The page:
After a weekend of trying to stick to my new year’s resolution of keeping fit, that involved a four hour wheel in and around Central London, I have spent the day stuck on the sofa with back pain. When they say “feel the burn” I don’t think they mean it quite like that, but that’s the price you pay when you push yourself that hard that quickly. Hopefully over the next few months I will be able to exercise without ending up knackered.
The day on the sofa was accompanied by my friend the widescreen TV. I wanted to watch The Wright Stuff but they had Gillian McKeith on as a guest, and however ill I might feel I am not going to watch someone who made a career telling people how to eat only to become a total freak when she decided to revive her career by appearing on I’m A Celebrity. Totally tragic that TV celeb bookers see someone like Ms McKeith as a valid contributor on a show. Let’s hope tomorrow’s guests are better.
Instead I flicked over to the BBC, and got caught up in the greed and avarice of Homes Under The Hammer. Funnily Lucy Alexander and I worked together way back when, when we were continuity presenters on the kids TV channel Nickelodeon. I know I shouldn’t like the show, but I do. Mixture of seeing how the houses are done up, deciding who you want to make money and who you dislike enough to see them fail, and an overpowering feeling that maybe you should be making something of your life. Of course when you combine that with seeing someone you worked with doing so well, when you career seems to have tanked big time it doesn’t always make a fun watch. Masochistic TV… that’s a new one huh?
Homes Under The Hammer, was followed by a show that seemed to come right out of the worst kind of sensationalist TV hell, Saints and Scroungers. The bulldog with a heart, Dominic Littlewood presents this bizarre show that explores the world of benefits. “Exposing cheats and highlighting those who deserve to be supported” is the tag line that I imagine was used to get the show commissioned but I am amazed that a show like this is on the BBC. I fully appreciate that there are many people out there committing frauds on the benefits system, and that is totally wrong. When I was a youngster I worked for the dole office and saw people who were obviously working and signing, and I knew how hard those who investigated the frauds worked. The problem I have with this show is the way it is worded. Way too sensationalist.
The fraudsters are treated as the ultimate criminals with little background information, but those who need financial support are treated even worse. Patronised in a way that I last saw in the early 80’s. Most of these people should have been helped by the system to get the benefits and help they so obviously needed and deserve. That little issue annoyed me, that and the total omission of how massive the amount of unclaimed benefits run to each year. We always hear how much each fraudster cost the tax payer however. The best way to describe the show is it’s the kind of program that the Daily Mail would make.
I just feel that this kind of show feeds the current obsession with cutting benefits, and is a little too political to be made by the publicly funded BBC. Time and time, each of the fraudsters are claiming what is always called Disability Benefits”, yet anyone out there who has applied for these knows how hard they are to get. There never seems to be any examination of how these people managed to get benefits they weren’t entitled to, or what they had actually done to commit their frauds. Just a series of films of people who claim “not to be able to put on their own socks” playing golf, or running marathons or whatever super physical activity anyone getting benefits shouldn’t do. There is a kind of subtext that anyone claiming benefits is dodgy unless they are in need of 24 hour care. And the experts who give their opinion on a claimant’s eligibility never seem to be doctors or medical experts, but are OT’s and Physiotherapists. Professionals, but not experts.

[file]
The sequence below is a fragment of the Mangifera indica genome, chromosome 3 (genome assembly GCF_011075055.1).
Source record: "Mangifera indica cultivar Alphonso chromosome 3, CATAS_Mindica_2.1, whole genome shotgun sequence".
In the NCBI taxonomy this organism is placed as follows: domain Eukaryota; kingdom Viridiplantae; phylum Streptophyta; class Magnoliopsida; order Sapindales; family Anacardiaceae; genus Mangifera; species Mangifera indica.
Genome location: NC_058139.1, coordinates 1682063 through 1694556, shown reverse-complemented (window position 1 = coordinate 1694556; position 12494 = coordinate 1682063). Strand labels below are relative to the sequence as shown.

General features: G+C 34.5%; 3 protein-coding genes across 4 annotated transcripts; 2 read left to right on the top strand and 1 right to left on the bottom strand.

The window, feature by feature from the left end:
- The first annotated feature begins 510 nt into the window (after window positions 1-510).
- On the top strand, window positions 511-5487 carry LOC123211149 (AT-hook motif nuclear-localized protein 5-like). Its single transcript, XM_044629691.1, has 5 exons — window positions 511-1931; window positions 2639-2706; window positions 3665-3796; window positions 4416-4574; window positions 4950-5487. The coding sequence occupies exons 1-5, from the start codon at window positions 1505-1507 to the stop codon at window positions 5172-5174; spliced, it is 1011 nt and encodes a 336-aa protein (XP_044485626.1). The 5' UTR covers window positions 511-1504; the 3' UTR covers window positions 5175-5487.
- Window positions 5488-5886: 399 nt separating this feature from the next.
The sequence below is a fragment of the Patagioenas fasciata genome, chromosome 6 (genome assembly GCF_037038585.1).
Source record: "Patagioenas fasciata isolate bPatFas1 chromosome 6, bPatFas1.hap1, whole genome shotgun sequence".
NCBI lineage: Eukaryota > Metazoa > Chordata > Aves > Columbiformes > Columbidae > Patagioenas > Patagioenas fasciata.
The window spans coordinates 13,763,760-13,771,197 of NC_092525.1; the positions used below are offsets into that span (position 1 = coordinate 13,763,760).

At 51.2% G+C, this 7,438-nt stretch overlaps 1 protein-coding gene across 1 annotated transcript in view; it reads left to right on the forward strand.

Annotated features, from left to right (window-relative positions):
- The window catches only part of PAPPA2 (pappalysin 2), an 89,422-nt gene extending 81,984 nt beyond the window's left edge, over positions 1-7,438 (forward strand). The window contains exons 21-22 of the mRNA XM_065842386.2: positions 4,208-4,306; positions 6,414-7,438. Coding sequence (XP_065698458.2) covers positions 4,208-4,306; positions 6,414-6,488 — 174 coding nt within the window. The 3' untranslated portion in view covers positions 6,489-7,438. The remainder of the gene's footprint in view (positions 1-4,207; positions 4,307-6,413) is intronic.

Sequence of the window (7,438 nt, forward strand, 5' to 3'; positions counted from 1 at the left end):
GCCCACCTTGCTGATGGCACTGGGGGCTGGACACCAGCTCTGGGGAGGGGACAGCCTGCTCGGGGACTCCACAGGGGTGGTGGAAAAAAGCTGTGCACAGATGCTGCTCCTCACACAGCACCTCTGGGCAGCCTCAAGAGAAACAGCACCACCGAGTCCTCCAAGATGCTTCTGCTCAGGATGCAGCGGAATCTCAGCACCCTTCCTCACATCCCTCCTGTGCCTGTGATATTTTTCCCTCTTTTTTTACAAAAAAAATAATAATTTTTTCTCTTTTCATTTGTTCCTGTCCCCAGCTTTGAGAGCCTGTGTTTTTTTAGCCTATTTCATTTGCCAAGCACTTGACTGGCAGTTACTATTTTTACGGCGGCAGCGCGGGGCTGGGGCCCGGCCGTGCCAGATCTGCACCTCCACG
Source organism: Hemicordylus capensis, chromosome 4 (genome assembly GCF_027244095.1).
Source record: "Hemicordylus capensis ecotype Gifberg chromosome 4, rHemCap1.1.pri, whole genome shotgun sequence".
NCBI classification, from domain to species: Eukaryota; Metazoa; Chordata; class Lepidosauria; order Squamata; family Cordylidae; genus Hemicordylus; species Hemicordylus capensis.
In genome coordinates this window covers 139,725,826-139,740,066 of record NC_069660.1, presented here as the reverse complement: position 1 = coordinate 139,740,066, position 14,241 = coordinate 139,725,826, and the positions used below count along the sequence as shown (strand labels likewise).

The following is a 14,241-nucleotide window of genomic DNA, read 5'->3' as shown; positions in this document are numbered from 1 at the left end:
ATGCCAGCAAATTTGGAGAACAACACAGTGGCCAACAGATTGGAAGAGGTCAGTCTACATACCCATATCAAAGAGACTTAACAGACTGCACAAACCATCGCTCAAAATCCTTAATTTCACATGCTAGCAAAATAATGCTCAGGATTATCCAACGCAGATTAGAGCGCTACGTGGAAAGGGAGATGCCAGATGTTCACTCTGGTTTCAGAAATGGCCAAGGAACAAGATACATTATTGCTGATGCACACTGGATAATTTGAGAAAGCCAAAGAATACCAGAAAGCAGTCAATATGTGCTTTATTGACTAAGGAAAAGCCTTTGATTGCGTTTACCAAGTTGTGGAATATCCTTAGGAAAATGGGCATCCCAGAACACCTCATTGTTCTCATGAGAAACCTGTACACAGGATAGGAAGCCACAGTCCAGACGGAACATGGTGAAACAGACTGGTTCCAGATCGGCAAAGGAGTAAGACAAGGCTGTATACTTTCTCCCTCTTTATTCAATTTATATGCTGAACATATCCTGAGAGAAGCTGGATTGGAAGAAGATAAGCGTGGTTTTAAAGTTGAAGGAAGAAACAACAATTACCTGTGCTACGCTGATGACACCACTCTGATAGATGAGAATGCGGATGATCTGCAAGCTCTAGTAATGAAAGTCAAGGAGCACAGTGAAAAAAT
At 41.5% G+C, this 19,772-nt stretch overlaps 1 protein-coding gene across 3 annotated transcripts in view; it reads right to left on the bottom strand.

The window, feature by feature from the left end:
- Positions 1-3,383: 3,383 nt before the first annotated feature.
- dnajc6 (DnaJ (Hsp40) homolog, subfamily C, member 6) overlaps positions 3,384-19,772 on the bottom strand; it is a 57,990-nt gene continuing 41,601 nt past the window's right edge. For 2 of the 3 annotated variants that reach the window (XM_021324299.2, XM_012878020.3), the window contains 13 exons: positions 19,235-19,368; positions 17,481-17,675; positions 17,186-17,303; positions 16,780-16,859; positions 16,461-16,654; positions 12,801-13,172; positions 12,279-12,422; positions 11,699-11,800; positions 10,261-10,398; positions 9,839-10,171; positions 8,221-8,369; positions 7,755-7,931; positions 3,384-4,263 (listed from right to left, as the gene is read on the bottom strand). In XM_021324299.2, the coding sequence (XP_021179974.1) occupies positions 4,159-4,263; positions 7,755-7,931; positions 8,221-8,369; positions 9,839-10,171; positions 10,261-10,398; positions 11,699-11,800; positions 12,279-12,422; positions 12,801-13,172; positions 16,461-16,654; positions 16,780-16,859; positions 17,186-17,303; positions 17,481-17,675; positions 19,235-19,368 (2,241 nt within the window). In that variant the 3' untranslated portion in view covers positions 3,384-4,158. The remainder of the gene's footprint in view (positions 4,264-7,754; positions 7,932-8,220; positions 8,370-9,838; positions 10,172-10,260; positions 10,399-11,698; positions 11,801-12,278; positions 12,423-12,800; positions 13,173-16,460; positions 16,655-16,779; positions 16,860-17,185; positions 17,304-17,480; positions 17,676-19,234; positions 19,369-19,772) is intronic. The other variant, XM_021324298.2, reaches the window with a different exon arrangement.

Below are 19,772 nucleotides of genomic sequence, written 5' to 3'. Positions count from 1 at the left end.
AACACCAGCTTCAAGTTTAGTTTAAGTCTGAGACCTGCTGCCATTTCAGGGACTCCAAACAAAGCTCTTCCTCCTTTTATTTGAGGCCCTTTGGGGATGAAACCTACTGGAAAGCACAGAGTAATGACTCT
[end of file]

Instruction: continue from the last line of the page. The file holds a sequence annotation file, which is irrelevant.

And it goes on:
Of course fraud must be stopped and those who deserve it must be helped, but if the BBC is going to make a show like this it is essential that they film it in a way that empowers those people who need help. It might make a great show to portray the sick, disabled and old as desperate, but it does nothing to the bigger picture. It shouldn’t be that to deserve state assistance you have to be a tragic figure. The benefits system is there to create a level playing field, and all of the “Saints”, who really are the kind of people that the system was invented to support. They could just as easily be included without the histrionic language and gnashing of teeth.
Sadly we keep going back to the issue of language and portrayal but until those who make the content on our TVs understand how important it truly is, moany gits like me will keep banging on it. Let’s face it, show like Saints and Scroungers could still exist while ensuring that everyone on the show are not shown as either evil law breakers, who we are made to hate for their terrible crimes, or sad pathetic outcasts, who we obviously have to weep for their tragic problems. Criminals are doing wrong and that needs to be stopped, but maybe looking deeper into each story might make the perpetrators more rounded. Those who it seems are being let down by social services and the benefits system shouldn’t really need to be assisted by a TV show to get the help they need. Maybe a show exploring how many people do fall through the gaps might really be a public service. Let’s face it that’s what the commissioning editor saw this show as when they gave it the green light.
It’s just hit me that if I keep on like this I’m going to end up as a cross between Nabil Shaban and Mary Whitehouse!